How to Live Safely in a Science Fictional Universe

How to Live Safely in a Science Fictional Universe

A story of a son searching for his father . . . through quantum space–time.
 
Minor Universe 31 is a vast story-space on the outskirts of fiction, where paradox fluctuates like the stock market, lonely sexbots beckon failed protagonists, and time travel is serious business. Every day, people get into time machines and try to do the one thing they should never do: change the past. That’s where Charles Yu, time travel technician—part counselor, part gadget repair man—steps in. He helps save people from themselves. Literally. When he’s not taking client calls or consoling his boss, Phil, who could really use an upgrade, Yu visits his mother (stuck in a one-hour cycle of time, she makes dinner over and over and over) and searches for his father, who invented time travel and then vanished. Accompanied by TAMMY, an operating system with low self-esteem, and Ed, a nonexistent but ontologically valid dog, Yu sets out, and back, and beyond, in order to find the one day where he and his father can meet in memory. He learns that the key may be found in a book he got from his future self. It’s called How to Live Safely in a Science Fictional Universe, and he’s the author. And somewhere inside it is the information that could help him—in fact it may even save his life.

Title:How to Live Safely in a Science Fictional Universe
Edition Language:English
ISBN:9780307379207
Format Type:

    How to Live Safely in a Science Fictional Universe Reviews

  • Stephen

    Another example of high concept literary fiction costuming itself in the tropes, set designs and jargon of genre fiction, while striving to create something unique, penetrating and memorable.And, i...

  • Kemper

    If anyone is ever crazy enough to make a movie version of this, they better hire Charlie Kaufman to do the adapted screenplay. Even he would probably be left scratching his head and saying, “What th...

  • Richard Derus

    Rating: 0.125* of fiveThe Publisher Says: National Book Foundation 5 Under 35 Award winner Charles Yu delivers his debut novel, a razor-sharp, ridiculously funny, and utterly touching story of a son s...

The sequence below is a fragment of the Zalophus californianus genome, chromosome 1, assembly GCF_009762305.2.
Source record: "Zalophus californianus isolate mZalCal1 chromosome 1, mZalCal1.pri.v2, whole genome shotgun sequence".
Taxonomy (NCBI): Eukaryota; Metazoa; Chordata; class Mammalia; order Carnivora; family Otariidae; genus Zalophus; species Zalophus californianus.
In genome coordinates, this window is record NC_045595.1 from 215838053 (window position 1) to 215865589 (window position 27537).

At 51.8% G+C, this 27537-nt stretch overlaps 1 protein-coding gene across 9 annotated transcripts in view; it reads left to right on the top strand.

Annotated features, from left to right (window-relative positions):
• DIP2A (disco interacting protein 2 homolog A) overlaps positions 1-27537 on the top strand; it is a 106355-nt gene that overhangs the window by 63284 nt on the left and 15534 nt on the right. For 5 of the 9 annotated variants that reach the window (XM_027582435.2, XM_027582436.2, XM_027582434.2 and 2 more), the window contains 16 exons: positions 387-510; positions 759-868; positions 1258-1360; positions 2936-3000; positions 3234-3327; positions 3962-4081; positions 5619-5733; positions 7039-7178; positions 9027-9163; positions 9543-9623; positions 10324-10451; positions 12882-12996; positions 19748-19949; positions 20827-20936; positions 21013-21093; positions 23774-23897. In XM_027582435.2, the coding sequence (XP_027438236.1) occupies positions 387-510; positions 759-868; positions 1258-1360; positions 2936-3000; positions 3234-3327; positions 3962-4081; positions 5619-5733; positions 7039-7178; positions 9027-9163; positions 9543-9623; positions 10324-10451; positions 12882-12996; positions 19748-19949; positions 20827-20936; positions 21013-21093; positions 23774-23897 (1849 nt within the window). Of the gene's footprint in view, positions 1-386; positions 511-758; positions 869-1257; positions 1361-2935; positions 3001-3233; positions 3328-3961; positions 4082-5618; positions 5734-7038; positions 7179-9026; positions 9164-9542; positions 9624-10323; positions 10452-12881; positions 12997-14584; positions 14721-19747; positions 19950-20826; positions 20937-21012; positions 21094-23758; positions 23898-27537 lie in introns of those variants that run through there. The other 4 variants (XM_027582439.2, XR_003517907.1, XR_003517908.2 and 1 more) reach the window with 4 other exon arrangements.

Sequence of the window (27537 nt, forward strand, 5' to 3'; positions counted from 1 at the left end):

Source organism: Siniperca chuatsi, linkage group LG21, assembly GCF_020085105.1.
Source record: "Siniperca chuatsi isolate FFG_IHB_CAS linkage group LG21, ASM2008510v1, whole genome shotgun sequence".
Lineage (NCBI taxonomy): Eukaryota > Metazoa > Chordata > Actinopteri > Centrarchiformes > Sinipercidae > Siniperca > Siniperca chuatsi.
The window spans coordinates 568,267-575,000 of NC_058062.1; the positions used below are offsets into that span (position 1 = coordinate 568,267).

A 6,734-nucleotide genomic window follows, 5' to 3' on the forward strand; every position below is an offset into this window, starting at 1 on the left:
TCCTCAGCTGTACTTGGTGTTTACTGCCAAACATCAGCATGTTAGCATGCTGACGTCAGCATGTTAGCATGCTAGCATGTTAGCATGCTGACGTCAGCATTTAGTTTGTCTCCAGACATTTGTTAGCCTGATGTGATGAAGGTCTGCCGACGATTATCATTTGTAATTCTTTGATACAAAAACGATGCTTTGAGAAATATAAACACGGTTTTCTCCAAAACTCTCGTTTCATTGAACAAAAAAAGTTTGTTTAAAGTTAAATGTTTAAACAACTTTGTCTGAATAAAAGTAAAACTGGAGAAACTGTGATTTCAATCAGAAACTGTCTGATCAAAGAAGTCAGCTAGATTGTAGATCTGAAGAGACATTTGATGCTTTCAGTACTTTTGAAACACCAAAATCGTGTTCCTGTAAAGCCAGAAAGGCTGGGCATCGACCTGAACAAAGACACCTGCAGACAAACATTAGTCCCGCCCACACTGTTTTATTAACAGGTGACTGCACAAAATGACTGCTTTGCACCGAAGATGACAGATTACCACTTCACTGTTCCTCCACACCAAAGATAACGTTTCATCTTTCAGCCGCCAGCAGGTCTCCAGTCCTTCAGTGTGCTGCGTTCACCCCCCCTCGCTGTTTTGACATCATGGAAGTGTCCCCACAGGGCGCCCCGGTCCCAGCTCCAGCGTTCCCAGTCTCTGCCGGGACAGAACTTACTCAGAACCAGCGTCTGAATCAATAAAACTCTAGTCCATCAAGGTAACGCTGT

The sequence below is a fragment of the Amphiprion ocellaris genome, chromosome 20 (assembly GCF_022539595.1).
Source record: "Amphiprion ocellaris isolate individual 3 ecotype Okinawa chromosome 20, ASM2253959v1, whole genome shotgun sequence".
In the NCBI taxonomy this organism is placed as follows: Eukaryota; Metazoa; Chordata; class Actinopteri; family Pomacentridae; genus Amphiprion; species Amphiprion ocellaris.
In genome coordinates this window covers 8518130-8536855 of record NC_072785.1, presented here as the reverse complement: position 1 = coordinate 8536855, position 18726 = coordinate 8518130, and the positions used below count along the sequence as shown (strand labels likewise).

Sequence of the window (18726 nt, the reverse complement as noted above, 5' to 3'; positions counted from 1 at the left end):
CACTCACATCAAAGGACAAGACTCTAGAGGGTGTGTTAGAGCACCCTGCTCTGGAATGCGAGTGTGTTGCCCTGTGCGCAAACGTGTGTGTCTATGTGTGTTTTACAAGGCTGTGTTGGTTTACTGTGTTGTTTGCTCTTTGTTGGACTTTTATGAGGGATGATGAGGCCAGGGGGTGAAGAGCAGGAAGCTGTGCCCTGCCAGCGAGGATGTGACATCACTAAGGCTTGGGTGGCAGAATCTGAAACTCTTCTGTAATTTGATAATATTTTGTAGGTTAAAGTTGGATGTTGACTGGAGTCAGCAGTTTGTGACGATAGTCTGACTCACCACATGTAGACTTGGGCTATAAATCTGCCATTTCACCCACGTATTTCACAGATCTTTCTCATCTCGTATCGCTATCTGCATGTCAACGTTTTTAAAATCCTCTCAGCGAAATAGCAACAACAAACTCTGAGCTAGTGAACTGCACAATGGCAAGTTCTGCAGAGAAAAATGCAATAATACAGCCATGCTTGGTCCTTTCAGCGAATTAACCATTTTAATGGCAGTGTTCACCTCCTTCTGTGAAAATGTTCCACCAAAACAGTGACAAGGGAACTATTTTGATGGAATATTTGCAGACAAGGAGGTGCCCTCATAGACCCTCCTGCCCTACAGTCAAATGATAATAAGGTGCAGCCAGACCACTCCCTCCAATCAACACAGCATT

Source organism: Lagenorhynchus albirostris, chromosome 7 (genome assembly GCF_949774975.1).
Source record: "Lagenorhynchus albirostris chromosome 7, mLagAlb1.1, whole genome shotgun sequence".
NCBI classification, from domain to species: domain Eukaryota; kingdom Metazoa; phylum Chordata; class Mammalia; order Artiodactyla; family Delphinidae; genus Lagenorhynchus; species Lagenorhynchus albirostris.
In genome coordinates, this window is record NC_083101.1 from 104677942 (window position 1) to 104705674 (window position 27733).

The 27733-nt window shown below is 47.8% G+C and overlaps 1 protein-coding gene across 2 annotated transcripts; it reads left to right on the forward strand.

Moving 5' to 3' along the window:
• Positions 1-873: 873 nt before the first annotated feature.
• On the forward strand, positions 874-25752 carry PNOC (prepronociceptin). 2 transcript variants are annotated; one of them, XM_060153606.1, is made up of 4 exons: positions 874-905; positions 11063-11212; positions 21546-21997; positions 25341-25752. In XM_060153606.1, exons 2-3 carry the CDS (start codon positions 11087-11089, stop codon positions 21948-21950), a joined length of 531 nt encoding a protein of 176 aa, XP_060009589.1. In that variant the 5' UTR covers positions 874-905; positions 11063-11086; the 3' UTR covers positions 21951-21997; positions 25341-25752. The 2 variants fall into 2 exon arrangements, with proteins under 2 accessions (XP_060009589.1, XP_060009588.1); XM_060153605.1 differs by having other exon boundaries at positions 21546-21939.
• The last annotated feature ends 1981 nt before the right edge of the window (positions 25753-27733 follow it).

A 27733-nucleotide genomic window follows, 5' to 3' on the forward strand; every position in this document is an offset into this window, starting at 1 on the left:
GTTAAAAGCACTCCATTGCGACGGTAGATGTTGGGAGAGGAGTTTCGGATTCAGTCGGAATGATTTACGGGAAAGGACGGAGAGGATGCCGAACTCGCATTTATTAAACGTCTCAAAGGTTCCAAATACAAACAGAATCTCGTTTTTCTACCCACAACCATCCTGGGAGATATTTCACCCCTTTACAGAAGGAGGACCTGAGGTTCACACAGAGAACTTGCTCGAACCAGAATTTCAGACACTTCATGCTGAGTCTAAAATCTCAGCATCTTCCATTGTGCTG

• Megan Baxter

    I wanted to like this book a great deal more than I did. I wanted to be moved. But in the end, it left me a little cold.I enjoyed the premise, the set up, the notion of living already in a science fic...

  • Frank Eldritch

    Enter the following data:META (search for definition)SCIENCE FICTION (search for definition)TIME TRAVEL (search for definition)Computing...Trajectory locked.To find the only way to exit a time loop, p...

  • Tom Quinn

    This book is a five-star idea with a three-star execution, so I've decided to average it out to 4 stars overall. Despite the plot's faults (it rushes a bit here, it drags a bit there, it's sometimes m...

  • Amy

    There went 237 pages of my life that I'll never get back. Luckily, I don't live in a science fictional universe. I was really expecting something great with all the hype. And the premise of the book s...

  • Sarah

    This book, which I misunderstood as something I might enjoy as light bedtime reading, is perhaps the most original work I've read in the last year. It has the same new-ground-is-broken-here feel that ...

  • nostalgebraist

    Nope. Sorry, Charles Yu. But just -- nope. This doesn't work.The world in which this novel takes place differs from ours in two key respects:1) Humanity has discovered (though it is not made clear whe...

  • Kevin

    The NYTimes blurb compares Yu to Douglas Adams and Philip K. Dick, which is like telling me the book is made of chocolate that cures cancer. So far I think Yu hovers closer to the Dick pole than the A...